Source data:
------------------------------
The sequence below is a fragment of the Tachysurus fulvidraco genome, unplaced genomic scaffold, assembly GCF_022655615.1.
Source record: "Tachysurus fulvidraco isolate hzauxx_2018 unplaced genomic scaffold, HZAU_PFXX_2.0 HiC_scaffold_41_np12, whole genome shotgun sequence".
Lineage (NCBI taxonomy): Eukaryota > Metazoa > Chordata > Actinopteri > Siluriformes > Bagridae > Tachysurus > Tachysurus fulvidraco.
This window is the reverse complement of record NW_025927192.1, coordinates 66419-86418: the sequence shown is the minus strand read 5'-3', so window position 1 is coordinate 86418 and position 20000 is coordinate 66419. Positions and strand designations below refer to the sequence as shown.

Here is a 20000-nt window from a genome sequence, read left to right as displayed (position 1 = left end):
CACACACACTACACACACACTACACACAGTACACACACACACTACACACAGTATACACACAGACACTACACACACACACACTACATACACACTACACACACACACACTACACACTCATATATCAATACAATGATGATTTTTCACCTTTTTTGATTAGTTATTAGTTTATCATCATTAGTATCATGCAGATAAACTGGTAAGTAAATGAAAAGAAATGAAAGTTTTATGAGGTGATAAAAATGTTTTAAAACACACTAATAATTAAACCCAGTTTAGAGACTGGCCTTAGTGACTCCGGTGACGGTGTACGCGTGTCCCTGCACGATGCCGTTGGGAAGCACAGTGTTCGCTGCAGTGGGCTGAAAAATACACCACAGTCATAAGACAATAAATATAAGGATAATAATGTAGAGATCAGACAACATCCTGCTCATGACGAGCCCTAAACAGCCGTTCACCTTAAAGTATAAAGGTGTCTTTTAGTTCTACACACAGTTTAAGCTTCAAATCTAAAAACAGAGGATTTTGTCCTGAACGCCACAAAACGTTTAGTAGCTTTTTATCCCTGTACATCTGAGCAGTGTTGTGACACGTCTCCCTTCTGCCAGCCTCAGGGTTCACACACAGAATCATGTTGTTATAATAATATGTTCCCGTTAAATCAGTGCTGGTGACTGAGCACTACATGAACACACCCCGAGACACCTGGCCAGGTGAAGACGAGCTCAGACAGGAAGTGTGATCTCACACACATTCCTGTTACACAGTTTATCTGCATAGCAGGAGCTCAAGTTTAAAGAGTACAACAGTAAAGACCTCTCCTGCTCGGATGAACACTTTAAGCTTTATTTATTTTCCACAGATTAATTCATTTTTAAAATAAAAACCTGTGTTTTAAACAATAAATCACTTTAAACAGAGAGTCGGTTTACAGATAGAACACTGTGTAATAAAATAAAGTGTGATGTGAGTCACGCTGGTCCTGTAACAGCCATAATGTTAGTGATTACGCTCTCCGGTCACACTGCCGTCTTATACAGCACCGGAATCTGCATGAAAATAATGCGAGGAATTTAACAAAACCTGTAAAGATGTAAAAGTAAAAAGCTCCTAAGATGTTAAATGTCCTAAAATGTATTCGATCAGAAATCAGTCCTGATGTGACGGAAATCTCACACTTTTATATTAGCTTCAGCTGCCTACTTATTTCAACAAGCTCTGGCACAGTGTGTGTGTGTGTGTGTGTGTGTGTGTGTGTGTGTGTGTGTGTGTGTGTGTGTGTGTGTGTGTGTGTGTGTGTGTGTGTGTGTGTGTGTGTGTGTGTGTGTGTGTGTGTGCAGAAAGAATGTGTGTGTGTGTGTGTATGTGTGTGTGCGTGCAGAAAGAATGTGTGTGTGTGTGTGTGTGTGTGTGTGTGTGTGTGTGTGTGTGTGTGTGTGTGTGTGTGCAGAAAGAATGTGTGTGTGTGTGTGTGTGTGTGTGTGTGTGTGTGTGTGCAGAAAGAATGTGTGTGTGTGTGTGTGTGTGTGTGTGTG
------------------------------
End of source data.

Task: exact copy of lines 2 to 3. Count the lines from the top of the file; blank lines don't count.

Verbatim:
Source record: "Tachysurus fulvidraco isolate hzauxx_2018 unplaced genomic scaffold, HZAU_PFXX_2.0 HiC_scaffold_41_np12, whole genome shotgun sequence".
Lineage (NCBI taxonomy): Eukaryota > Metazoa > Chordata > Actinopteri > Siluriformes > Bagridae > Tachysurus > Tachysurus fulvidraco.